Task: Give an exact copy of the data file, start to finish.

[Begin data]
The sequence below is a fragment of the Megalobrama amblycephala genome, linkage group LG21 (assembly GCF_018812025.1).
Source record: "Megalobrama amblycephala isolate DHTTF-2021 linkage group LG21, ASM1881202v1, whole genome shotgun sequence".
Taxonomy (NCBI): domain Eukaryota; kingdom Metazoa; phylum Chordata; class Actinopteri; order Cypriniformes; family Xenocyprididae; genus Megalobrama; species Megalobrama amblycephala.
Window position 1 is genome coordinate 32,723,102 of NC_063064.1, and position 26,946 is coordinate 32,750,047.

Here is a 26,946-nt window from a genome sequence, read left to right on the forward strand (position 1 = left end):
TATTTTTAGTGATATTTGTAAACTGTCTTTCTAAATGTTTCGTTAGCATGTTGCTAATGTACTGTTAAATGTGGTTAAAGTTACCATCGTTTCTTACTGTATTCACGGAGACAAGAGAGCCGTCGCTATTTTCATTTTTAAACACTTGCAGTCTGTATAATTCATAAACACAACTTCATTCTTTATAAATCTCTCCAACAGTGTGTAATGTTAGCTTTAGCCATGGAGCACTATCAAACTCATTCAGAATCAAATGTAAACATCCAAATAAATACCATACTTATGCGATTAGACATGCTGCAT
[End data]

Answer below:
The sequence below is a fragment of the Megalobrama amblycephala genome, linkage group LG21 (assembly GCF_018812025.1).
Source record: "Megalobrama amblycephala isolate DHTTF-2021 linkage group LG21, ASM1881202v1, whole genome shotgun sequence".
Taxonomy (NCBI): domain Eukaryota; kingdom Metazoa; phylum Chordata; class Actinopteri; order Cypriniformes; family Xenocyprididae; genus Megalobrama; species Megalobrama amblycephala.
Window position 1 is genome coordinate 32,723,102 of NC_063064.1, and position 26,946 is coordinate 32,750,047.

Here is a 26,946-nt window from a genome sequence, read left to right on the forward strand (position 1 = left end):
TATTTTTAGTGATATTTGTAAACTGTCTTTCTAAATGTTTCGTTAGCATGTTGCTAATGTACTGTTAAATGTGGTTAAAGTTACCATCGTTTCTTACTGTATTCACGGAGACAAGAGAGCCGTCGCTATTTTCATTTTTAAACACTTGCAGTCTGTATAATTCATAAACACAACTTCATTCTTTATAAATCTCTCCAACAGTGTGTAATGTTAGCTTTAGCCATGGAGCACTATCAAACTCATTCAGAATCAAATGTAAACATCCAAATAAATACCATACTTATGCGATTAGACATGCTGCAT